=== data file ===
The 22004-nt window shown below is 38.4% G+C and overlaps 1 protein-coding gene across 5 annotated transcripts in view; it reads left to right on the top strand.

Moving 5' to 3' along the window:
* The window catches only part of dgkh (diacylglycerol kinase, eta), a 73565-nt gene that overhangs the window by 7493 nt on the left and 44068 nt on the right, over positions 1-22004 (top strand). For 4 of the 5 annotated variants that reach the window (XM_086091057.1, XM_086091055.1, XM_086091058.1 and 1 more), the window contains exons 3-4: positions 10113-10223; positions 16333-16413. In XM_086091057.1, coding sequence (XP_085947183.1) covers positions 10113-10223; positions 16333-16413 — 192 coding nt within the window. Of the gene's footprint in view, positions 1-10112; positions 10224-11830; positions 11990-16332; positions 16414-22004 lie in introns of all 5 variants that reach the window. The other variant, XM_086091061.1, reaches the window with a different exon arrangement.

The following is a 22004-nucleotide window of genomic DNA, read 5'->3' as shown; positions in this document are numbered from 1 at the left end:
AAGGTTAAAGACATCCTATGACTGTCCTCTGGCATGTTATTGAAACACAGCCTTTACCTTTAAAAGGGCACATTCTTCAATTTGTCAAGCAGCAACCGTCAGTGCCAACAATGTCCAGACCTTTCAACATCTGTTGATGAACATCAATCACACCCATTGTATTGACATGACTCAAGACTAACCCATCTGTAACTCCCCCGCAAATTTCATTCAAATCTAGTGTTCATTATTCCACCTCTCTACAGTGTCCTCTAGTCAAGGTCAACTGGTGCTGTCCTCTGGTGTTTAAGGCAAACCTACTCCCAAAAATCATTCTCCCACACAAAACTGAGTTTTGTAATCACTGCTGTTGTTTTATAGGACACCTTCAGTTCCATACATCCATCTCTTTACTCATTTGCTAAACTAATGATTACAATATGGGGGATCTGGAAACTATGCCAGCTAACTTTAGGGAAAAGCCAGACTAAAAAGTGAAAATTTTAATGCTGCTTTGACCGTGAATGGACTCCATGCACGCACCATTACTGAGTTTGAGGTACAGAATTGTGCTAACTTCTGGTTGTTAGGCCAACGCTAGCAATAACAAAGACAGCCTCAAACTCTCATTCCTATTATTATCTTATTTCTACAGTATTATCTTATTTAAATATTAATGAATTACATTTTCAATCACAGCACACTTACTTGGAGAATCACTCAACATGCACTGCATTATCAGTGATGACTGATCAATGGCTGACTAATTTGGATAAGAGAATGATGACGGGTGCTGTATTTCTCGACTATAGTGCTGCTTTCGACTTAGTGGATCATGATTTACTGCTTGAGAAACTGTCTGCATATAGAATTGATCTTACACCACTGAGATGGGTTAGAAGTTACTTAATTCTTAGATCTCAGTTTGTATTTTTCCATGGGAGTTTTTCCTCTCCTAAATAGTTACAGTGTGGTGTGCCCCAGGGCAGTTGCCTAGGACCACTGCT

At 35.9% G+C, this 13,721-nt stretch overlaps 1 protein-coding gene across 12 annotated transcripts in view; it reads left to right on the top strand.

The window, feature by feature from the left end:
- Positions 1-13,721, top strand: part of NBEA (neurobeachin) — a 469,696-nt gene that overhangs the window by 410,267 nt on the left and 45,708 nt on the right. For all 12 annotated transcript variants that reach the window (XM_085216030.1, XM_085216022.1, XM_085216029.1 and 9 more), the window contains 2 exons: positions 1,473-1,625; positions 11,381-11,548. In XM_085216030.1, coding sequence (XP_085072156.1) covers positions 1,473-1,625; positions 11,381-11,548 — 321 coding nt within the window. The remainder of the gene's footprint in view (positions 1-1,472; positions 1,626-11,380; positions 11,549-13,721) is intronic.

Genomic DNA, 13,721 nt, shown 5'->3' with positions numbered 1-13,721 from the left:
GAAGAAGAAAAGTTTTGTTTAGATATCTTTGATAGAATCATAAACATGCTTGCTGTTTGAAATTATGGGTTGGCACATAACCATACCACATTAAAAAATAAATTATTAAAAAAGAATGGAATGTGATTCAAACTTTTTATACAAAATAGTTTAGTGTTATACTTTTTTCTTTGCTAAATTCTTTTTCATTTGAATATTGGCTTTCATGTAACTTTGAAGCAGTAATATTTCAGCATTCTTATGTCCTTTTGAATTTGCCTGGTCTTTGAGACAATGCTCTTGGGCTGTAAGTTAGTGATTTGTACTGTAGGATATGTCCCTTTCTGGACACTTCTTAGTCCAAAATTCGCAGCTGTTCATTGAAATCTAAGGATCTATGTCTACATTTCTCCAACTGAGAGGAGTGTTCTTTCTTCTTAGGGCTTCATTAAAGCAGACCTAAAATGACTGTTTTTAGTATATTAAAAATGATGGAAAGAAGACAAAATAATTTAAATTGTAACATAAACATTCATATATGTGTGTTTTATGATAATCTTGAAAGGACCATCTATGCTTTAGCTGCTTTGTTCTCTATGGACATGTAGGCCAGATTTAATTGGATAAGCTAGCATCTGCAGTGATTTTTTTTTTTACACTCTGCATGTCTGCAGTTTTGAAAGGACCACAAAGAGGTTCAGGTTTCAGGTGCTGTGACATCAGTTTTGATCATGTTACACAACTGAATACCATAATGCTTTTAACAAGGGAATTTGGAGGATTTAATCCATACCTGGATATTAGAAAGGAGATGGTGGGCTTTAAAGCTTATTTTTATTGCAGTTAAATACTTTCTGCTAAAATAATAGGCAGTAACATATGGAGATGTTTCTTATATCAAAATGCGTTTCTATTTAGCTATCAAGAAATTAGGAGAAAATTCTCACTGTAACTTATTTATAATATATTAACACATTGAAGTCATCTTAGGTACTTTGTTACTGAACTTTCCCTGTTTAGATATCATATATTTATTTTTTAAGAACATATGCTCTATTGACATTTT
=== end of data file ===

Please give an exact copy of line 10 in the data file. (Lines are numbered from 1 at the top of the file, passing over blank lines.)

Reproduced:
GAAGAAGAAAAGTTTTGTTTAGATATCTTTGATAGAATCATAAACATGCTTGCTGTTTGAAATTATGGGTTGGCACATAACCATACCACATTAAAAAATAAATTATTAAAAAAGAATGGAATGTGATTCAAACTTTTTATACAAAATAGTTTAGTGTTATACTTTTTTCTTTGCTAAATTCTTTTTCATTTGAATATTGGCTTTCATGTAACTTTGAAGCAGTAATATTTCAGCATTCTTATGTCCTTTTGAATTTGCCTGGTCTTTGAGACAATGCTCTTGGGCTGTAAGTTAGTGATTTGTACTGTAGGATATGTCCCTTTCTGGACACTTCTTAGTCCAAAATTCGCAGCTGTTCATTGAAATCTAAGGATCTATGTCTACATTTCTCCAACTGAGAGGAGTGTTCTTTCTTCTTAGGGCTTCATTAAAGCAGACCTAAAATGACTGTTTTTAGTATATTAAAAATGATGGAAAGAAGACAAAATAATTTAAATTGTAACATAAACATTCATATATGTGTGTTTTATGATAATCTTGAAAGGACCATCTATGCTTTAGCTGCTTTGTTCTCTATGGACATGTAGGCCAGATTTAATTGGATAAGCTAGCATCTGCAGTGATTTTTTTTTTTACACTCTGCATGTCTGCAGTTTTGAAAGGACCACAAAGAGGTTCAGGTTTCAGGTGCTGTGACATCAGTTTTGATCATGTTACACAACTGAATACCATAATGCTTTTAACAAGGGAATTTGGAGGATTTAATCCATACCTGGATATTAGAAAGGAGATGGTGGGCTTTAAAGCTTATTTTTATTGCAGTTAAATACTTTCTGCTAAAATAATAGGCAGTAACATATGGAGATGTTTCTTATATCAAAATGCGTTTCTATTTAGCTATCAAGAAATTAGGAGAAAATTCTCACTGTAACTTATTTATAATATATTAACACATTGAAGTCATCTTAGGTACTTTGTTACTGAACTTTCCCTGTTTAGATATCATATATTTATTTTTTAAGAACATATGCTCTATTGACATTTT